In the partnership model, the state role will be largely in continuing to regulate its health insurance market, including licensing and review of the prices charged. Every one of those partnership states would also maintain its own consumer complaint function, as well as education of consumers regarding their health insurance and direct assistance to those consumers.

Ario said a consumer should not be able to tell the difference, whether the electronic online enrollment system is run by the state or the federal government.

There will be two sides to each state’s insurance exchange, according to Ario. One is the service to the individual consumers, also known as the individual or non-group market. The other side is the SHOP Program.

SHOP stands for Small Business Health Options Program, which takes effect at the start of 2014. It will offer small businesses (from one to 50 employees) and their employees new choices for health insurance. According to, SHOP will give small businesses comparisons of qualified plans and details. SHOP is predicted to save money because it will give small businesses economies of scale in insurance purchases, now available only to large businesses.

In Michigan, meanwhile, the Legislature is still fighting over whether or not the state should partner with the federal government on a health insurance exchange market, which is Gov. Rick Snyder’s recommendation. The House has decided to accept $31 million in federal grant money to set up the exchange, but some Senate Republicans are now balking, apparently, as an election looms next year.

“I won’t drink their Kool-Aid,” said one Senate Republican, Mike Green of Nashville, in early March. He was referring to the federal grant. Green was among the Senate Republicans who, in fact, voted in late 2011 in favor of setting up a state insurance exchange in compliance with PPACA.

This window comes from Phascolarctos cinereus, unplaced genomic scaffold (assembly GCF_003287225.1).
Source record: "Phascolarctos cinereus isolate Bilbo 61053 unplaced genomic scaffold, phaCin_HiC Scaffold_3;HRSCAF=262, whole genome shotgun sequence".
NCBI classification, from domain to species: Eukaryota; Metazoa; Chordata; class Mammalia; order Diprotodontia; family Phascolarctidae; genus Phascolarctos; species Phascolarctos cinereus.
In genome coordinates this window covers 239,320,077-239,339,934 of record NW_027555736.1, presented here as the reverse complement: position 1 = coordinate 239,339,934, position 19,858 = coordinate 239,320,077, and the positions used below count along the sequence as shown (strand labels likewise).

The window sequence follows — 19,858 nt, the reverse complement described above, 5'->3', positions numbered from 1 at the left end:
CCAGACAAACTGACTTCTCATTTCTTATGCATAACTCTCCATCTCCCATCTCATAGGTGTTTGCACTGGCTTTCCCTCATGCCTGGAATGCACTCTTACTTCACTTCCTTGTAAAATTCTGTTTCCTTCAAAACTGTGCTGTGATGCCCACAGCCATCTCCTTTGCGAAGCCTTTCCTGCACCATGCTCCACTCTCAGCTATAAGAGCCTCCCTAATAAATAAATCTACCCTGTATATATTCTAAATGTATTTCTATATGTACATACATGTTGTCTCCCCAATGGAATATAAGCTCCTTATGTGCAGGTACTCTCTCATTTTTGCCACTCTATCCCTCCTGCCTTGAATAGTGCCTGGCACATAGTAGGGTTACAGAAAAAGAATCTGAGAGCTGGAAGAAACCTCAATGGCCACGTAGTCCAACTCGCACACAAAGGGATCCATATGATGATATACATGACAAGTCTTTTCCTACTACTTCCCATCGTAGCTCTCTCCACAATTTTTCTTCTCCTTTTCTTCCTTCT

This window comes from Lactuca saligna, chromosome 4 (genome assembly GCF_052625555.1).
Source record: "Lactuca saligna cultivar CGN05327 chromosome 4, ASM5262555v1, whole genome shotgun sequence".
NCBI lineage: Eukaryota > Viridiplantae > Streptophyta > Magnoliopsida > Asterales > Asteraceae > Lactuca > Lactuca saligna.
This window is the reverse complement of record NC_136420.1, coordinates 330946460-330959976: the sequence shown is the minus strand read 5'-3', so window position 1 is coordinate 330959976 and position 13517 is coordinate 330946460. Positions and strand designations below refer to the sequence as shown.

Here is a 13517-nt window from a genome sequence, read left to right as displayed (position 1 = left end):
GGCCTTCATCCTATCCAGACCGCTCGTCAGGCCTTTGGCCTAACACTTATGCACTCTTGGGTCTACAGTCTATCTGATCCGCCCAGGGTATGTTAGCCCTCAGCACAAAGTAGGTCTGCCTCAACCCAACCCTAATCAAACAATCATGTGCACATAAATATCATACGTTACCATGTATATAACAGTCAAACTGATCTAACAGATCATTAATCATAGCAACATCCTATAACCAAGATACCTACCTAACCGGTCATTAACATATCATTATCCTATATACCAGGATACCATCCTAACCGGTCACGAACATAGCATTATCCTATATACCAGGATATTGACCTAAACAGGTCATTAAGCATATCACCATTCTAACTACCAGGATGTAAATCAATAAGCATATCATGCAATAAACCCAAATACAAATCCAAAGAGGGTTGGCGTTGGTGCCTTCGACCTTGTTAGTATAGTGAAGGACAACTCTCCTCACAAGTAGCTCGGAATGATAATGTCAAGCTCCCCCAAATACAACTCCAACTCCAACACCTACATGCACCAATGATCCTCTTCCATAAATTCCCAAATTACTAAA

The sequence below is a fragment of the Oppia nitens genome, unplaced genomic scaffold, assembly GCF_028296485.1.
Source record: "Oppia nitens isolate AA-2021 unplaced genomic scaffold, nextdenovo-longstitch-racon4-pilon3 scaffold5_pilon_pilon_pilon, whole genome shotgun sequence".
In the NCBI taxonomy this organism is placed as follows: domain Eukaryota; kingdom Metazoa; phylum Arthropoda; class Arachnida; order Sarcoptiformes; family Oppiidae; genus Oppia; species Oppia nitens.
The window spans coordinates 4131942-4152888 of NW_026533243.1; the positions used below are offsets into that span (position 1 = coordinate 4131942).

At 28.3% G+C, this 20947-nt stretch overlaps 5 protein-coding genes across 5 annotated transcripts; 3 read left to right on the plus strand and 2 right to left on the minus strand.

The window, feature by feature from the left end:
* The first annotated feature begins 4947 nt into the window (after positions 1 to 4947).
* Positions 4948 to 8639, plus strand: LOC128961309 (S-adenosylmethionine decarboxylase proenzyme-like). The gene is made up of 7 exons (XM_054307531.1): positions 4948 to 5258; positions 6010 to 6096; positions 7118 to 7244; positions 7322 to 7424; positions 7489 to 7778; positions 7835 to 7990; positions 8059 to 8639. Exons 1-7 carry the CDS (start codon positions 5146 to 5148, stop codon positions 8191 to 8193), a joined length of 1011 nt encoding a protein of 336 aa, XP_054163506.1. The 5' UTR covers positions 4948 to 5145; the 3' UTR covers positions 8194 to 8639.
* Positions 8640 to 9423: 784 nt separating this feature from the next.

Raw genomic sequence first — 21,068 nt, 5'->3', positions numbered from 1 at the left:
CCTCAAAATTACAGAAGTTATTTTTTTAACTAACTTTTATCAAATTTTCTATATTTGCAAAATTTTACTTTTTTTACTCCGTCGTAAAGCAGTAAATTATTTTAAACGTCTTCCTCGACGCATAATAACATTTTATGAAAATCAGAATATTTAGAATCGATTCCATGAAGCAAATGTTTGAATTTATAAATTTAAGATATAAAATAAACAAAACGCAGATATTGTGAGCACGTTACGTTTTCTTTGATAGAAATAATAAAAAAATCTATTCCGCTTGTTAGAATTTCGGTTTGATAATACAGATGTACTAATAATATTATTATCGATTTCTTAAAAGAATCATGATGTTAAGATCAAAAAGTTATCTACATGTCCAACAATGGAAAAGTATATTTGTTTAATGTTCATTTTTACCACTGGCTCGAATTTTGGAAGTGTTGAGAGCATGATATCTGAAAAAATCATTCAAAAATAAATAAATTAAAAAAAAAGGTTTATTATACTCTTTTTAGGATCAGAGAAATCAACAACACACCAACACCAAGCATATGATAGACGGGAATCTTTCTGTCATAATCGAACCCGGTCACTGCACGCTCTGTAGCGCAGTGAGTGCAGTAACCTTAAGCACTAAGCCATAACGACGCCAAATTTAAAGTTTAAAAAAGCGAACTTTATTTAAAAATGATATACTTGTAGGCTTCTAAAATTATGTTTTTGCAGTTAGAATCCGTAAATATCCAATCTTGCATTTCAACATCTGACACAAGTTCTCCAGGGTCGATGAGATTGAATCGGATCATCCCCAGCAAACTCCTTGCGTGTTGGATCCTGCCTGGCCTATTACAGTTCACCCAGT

“There’s an irony here,” said Ario, noting that in 2011 the Michigan Senate was close to unanimous in its approval of a state-run exchange, but that was stopped by reluctance among House members. Now the House is in favor of a federal partnership exchange and the Senate is not sure it will go along with it, noted Ario.

Siciliano said, “It could be that if we don’t get that ($31 million in federal grant money) appropriated, that the oversight of agents in the exchange would defer back to HHS. That’s a real possibility, a pretty hot topic.”

The issue of Michigan’s insurance exchange “has flipped” in the House — “and it’s all politics,” said Siciliano, adding that senators facing primaries next year are feeling pressure from Tea Party supporters who are opposed to anything regarding PPACA.

The day-long WMAHU Symposium on March 21 at the Crowne Plaza Hotel, 5700 28th St. SE, will start at 8:30 a.m. Tickets are $35 and include exhibits, lunch, presentations and a happy hour event. Association members, their employer group and individual clients they serve are invited.

WMAHU is the local chapter of the National Association of Health Underwriters, representing more than 100,000 licensed health insurance agents, brokers, general agents, consultants and benefit professionals across the U.S.